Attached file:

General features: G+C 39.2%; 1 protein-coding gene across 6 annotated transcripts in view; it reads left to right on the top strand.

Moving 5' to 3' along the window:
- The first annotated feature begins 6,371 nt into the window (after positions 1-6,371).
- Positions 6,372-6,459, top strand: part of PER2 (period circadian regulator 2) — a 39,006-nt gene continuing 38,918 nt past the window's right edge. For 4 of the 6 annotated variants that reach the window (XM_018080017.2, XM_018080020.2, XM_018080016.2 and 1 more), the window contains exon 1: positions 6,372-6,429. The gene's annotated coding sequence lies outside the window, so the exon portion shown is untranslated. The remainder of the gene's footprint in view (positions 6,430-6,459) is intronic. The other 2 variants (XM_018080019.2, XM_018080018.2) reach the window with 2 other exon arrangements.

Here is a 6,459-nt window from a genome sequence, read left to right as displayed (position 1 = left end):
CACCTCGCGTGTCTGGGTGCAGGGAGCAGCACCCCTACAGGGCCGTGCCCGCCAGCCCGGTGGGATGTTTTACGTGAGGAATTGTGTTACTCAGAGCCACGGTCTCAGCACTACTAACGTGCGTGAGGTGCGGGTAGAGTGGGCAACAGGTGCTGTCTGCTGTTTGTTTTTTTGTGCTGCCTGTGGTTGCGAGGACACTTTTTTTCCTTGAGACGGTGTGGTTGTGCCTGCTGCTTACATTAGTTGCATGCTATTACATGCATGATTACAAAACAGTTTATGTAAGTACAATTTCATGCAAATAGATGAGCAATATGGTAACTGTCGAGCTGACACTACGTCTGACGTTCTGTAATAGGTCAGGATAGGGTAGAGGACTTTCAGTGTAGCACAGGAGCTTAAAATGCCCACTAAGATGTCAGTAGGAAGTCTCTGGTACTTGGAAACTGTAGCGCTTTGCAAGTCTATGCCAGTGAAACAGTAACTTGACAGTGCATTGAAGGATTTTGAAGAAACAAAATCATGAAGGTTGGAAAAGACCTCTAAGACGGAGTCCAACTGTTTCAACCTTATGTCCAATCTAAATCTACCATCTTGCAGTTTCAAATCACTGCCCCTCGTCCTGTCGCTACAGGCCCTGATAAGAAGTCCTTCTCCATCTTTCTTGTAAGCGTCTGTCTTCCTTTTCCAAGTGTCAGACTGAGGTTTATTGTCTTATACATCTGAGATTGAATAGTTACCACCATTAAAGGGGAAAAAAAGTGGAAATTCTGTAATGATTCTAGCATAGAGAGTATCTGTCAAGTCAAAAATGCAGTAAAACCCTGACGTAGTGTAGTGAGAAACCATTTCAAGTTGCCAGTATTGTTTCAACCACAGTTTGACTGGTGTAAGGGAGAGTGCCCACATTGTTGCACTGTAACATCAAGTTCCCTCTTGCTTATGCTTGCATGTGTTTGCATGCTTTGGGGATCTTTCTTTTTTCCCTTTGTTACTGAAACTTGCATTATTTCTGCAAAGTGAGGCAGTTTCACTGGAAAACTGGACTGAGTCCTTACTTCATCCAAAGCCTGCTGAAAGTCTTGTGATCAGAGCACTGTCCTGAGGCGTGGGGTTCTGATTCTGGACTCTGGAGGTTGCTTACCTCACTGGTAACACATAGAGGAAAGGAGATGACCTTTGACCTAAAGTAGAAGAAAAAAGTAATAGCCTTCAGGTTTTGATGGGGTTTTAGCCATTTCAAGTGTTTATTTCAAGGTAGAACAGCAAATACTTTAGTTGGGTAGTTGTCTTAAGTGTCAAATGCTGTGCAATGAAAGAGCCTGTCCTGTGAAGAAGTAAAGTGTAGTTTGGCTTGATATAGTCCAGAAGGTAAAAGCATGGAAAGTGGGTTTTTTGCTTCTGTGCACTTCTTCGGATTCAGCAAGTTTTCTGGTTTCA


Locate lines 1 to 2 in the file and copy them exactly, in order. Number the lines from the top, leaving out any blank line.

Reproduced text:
General features: G+C 39.2%; 1 protein-coding gene across 6 annotated transcripts in view; it reads left to right on the top strand.

Moving 5' to 3' along the window: